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By Gina Channell Wilcox

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About this blog: I am President of Embarcadero Media's East Bay Division and the publisher of the Pleasanton Weekly, Dublin TriValley Views, San Ramon Express and Danville Express. As a 25-plus-year veteran of the media industry, I have experience...  (More)

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CPRA: Balancing privacy, public's right to know

Uploaded: Aug 20, 2014
I have had an opportunity recently to file a lot of requests through the California Public Records Request Act, otherwise known as CPRA.

While writing two recent stories about the Pleasanton school district, I filed eight public records requests. The timeframe between the request and receiving the requested documents ranged anywhere from three weeks to three months.

The delays had nothing to do with reluctance on the part of the school district to provide the documents. On the contrary, the district and its attorneys were very helpful. However, the ability to access information from public agencies and a reasonable expectation of privacy are acknowledged as fundamental rights by most Americans. Sometimes these basic rights come into conflict. The California Public Records Request Act (CPRA) tries to balance the privacy of the individuals involved with the public's right to know. This balancing act makes the process a bit lengthy and cumbersome.

Typically a request is made in writing and names the specific information or documents sought and the timeframe. So, for example, a request could include emails regarding a particular issue received by a person or group during a three-month period.

The agency has 10 days to respond with either the documents or a request for an extension and an estimated date the documents will be available. Reasons for an extension include the need to search for and collect the documents, the need to review documents and redact certain information or the need for consultation.

The response may also include a list of items that will not be provided because they are exempt. A "public record" is loosely defined as anything produced and used by a government agency. However, the list of exemptions is long and includes equally loosely defined documents such as "personnel, medical, and similar files," and "investigations of employee misconduct." It is these loose definitions that create the "gray area" that the requester and the respondent often spar over and can lead to delays in producing the documents.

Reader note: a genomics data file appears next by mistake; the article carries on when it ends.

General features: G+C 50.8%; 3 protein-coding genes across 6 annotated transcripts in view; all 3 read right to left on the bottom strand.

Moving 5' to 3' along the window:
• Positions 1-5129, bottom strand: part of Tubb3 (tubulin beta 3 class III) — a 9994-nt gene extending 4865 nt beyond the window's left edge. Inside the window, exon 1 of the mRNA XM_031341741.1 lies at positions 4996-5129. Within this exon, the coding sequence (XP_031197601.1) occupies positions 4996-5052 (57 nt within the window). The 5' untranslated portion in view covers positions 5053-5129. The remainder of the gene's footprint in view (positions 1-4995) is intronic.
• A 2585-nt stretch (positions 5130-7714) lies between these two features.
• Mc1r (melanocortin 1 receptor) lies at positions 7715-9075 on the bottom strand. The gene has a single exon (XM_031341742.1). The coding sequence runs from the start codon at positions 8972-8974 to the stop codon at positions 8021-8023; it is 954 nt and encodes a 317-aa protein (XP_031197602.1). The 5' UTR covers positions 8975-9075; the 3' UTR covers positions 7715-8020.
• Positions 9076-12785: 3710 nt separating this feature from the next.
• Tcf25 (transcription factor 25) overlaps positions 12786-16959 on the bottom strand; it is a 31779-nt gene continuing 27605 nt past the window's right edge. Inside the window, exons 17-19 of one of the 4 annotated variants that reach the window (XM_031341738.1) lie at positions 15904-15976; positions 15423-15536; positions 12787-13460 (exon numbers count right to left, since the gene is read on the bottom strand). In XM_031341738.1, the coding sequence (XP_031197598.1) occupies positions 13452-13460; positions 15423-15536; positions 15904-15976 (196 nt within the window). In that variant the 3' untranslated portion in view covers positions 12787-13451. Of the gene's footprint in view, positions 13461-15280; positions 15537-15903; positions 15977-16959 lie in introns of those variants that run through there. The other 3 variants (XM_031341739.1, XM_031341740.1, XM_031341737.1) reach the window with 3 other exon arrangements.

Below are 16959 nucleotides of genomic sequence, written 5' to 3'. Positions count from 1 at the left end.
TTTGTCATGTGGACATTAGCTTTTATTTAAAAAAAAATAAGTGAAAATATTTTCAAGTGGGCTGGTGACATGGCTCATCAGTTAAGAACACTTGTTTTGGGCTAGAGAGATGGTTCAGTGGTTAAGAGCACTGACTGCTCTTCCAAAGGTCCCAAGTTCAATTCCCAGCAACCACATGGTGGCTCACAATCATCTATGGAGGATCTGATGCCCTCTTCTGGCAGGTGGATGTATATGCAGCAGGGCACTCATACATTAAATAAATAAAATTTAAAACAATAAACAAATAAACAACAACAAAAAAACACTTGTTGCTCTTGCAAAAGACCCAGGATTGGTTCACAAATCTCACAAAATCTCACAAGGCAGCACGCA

While the back and forth between the requester and the agency, or more likely the agency's legal advisers, is necessary to protect the privacy of those involved, it does slow down the process.

My most recent learning experience was a 10-month endeavor that included eight public records requests and dozens of hours sifting through - and trying to make sense of - hundreds of pages of redacted documents.

By the way, you don't have to be a journalist or represent a media organization to make a request of a public agency. The First Amendment Coalition has quite a bit of information about CPRA.

What is it worth to you?


Posted by Michael Austin, a resident of Pleasanton Meadows,
on Aug 20, 2014 at 3:10 pm

Michael Austin is a registered user.


Did you receive the documents be email, or hard copy?
Were you asked to pay a fee for the documents you requested?

Posted by Gina Channell-Allen, a DanvilleSanRamon.com blogger,
on Aug 20, 2014 at 3:27 pm

Gina Channell-Allen is a registered user.

It was a little bit of everything. The first round came via email. The second request produced the most documents, and those documents were posted on the district's website. I found that a bit odd, but other district's in the area have done that too. The URLs were subsequently removed from the site, but when I said I needed the docs, the district provided me with hardcopies - and didn't ask for a fee - within days of my request.

The next few responsive documents were emailed and the settlement documents, which I just received earlier this month, were mailed.

The district has been very accommodating and has never asked us to pay a fee.

Posted by been there, a resident of Another Pleasanton neighborhood,
on Aug 20, 2014 at 8:36 pm

The district never asked you to pay a fee because you are the media but if you are a member of the public, you have a good chance in being charged. I have done several public record requests at our school district and have not found them to be accommodating. It always took more than the 10 days; usually taking a month or more. I have asked for specific items and they end up giving me piles of paperwork that had little to do with my request, most of which was on the website, and charged me. I asked to view the records at the district, which they are required to do for free, and they stopped responding to my public record requests all together. Their goal is to frustrate you and hope you eventually give up.

My experience with public records requests has been horrible with the current administration (superintendent and finance person). With the previous administrations, they were always accommodating, helpful and never charged. The current administration sees the public information requests and those who request them as a nuisance. In the past the district supported the public right to know. I have done public record requests with the previous administrations and also with the city and never had a problem.

My experience, and experience of others I have communicated with who have done public records requests, is this administration is very secretive and does not want the public to know what is going on. You would think they would learn that treating the public this way only makes the public trust them even less.

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